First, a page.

SINGAPORE – Since 2016, Mr Ang Kian Chuan, 22, has been hard at work growing vegetables like kangkong, red spinach, pea sprouts and baby bok choy.

Mr Ang who has an intellectual disability, spends several hours a day tending to the crops in two greenhouses at the Movement for the Intellectually Disabled of Singapore (Minds) Idea-Employment Development Centre in Rosyth Road.

It is hard work, but Mr Ang enjoys it. “I’ll drink more water and put on a hat if it gets too hot,” he said in Mandarin.

Mr Ang is one of 14 beneficiaries involved in farming activities at the Minds centre. The farming project was piloted in 2016 with the help of the National Parks Board and the now-defunct Agri-Food and Veterinary Authority.

To help them complete their tasks, beneficiaries are provided with special tools that let them easily create holes in the soil and keep track of the seeds that they sow.

On Saturday (July 20), members of the public got to see the fruits – or rather, vegetables – of their labour at the opening of a new farmers’ market organised by Minds. About 20kg of the produce they had grown were sold out within an hour of the start of the event which was attended by their caregivers as well as Rosyth residents.

The proceeds, which amounted to about $300, were split among the beneficiaries as additional allowance.

Currently, the farm produces enough vegetables to supply about three days’ worth of meals for the 300 beneficiaries at the centre.

The plan is to hold the farmers’ market more regularly once the construction of an additional greenhouse is completed by the end of the year.

This will double the number of beneficiaries involved in farming and increase the crop yield, said Minds deputy chief executive Koh Gee May.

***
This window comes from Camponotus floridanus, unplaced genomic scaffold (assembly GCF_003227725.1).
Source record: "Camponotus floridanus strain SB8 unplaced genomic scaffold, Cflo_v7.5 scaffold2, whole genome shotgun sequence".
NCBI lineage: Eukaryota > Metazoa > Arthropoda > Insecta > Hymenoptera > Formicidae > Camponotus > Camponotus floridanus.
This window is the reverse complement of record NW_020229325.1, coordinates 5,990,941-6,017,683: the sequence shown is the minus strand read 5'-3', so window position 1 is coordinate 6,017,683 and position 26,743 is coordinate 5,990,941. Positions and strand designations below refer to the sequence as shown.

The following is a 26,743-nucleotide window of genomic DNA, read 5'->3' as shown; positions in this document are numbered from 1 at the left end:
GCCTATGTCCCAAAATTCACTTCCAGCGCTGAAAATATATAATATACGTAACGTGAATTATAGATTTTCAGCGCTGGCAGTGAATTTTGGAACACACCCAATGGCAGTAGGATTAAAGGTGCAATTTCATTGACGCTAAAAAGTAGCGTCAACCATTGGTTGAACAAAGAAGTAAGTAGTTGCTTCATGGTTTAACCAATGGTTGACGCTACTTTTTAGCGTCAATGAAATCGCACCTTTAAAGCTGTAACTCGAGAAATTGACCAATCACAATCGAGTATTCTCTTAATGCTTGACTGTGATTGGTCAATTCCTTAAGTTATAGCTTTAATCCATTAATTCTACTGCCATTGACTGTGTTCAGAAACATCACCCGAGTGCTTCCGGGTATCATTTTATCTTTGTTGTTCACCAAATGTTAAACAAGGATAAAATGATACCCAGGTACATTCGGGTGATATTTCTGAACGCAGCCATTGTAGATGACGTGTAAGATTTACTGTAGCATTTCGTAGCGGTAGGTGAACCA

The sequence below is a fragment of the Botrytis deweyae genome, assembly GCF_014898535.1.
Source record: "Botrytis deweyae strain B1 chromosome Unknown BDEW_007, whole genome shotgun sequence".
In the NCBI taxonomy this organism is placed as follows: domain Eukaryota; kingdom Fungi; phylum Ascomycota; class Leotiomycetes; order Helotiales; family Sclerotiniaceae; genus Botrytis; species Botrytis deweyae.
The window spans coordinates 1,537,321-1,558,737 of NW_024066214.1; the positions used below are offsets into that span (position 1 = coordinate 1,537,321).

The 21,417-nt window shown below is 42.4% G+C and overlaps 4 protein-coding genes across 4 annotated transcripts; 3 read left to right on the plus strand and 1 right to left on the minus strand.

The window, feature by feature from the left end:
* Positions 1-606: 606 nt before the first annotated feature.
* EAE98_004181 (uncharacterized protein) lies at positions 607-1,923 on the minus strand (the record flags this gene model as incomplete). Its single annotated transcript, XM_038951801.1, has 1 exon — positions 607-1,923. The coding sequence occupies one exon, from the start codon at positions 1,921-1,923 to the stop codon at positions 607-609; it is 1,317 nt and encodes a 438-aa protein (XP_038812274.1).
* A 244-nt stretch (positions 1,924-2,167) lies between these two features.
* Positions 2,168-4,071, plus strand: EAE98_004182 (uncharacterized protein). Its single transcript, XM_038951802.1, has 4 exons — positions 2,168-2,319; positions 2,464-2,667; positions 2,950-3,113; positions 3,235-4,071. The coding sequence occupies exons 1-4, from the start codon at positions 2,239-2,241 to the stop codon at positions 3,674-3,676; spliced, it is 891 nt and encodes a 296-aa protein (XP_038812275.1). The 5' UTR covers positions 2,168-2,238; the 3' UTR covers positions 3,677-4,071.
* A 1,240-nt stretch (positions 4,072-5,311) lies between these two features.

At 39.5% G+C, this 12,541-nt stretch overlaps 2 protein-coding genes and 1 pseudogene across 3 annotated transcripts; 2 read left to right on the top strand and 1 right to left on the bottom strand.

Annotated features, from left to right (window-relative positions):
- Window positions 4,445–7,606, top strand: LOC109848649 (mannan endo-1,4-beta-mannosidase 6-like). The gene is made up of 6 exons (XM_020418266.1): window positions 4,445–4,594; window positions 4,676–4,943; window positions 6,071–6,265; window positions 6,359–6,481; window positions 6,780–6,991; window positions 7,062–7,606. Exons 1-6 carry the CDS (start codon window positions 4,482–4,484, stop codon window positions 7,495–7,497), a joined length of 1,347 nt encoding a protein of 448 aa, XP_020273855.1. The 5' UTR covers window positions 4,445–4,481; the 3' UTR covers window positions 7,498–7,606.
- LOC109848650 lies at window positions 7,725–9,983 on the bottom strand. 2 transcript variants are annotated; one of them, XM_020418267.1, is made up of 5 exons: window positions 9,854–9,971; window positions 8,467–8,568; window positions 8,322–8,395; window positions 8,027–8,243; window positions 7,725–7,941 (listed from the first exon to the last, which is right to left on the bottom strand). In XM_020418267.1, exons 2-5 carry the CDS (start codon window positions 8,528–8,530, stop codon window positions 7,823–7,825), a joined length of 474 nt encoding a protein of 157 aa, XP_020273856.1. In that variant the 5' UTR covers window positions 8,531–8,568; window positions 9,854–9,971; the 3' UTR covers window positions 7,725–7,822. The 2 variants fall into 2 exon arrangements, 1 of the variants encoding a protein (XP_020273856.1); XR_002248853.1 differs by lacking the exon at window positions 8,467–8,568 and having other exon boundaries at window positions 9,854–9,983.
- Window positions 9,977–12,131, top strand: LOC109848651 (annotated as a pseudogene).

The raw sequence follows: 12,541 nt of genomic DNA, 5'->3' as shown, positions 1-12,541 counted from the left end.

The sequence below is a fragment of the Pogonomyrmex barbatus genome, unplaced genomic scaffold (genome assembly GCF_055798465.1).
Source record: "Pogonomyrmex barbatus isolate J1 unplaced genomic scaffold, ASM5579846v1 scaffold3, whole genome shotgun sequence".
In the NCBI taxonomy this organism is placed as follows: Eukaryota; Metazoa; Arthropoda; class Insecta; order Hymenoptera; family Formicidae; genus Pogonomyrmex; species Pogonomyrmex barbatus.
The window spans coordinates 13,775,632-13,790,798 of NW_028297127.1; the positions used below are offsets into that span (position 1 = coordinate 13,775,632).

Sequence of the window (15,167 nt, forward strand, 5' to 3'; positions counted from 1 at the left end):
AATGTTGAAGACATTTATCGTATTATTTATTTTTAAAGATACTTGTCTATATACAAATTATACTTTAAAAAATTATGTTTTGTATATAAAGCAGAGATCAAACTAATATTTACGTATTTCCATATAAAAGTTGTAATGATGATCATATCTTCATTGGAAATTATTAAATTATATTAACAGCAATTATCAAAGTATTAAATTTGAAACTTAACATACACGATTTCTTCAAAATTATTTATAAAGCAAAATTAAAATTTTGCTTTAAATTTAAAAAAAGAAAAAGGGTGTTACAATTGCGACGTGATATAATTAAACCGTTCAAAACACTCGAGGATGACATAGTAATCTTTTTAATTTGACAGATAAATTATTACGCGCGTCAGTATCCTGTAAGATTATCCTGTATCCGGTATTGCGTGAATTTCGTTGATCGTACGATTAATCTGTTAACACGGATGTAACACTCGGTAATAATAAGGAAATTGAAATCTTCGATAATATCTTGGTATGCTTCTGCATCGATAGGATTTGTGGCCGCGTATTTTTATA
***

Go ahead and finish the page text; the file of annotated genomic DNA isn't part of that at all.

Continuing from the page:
Mr Ang’s elder sister, Ms Ang Lay Tin, 26, said the farming project has been good for her brother. Before that, Mr Ang had worked as a cleaner in a factory for about a year, but was asked to leave after a “misunderstanding”, she said.

“His mood improved after he joined. He learnt how to count money and how to take the bus. He’s quite independent now,” said Ms Ang, who works as a purchasing agent.

“I hope he can eventually find a job outside and get a stable income, so he can be even more independent and not have to depend on our mother.”

Besides farming, other sheltered employment options, such as the recycling of airplane headphone sets for Singapore Airlines, are available to Minds beneficiaries at the centre.

Ms Koh said: “We are encouraged that our beneficiaries have taken very well to this project and are enjoying the work. It is heart-warming to see their self-confidence and sense of responsibility grow.

“We hope that through this project, Minds can develop deeper engagement with the residents and our wider community, to foster greater understanding and support for persons with intellectual disabilities and their families.”

Members of the public can subscribe to be updated on future harvests and farmers’ market events by e-mailing or calling 9641-8689.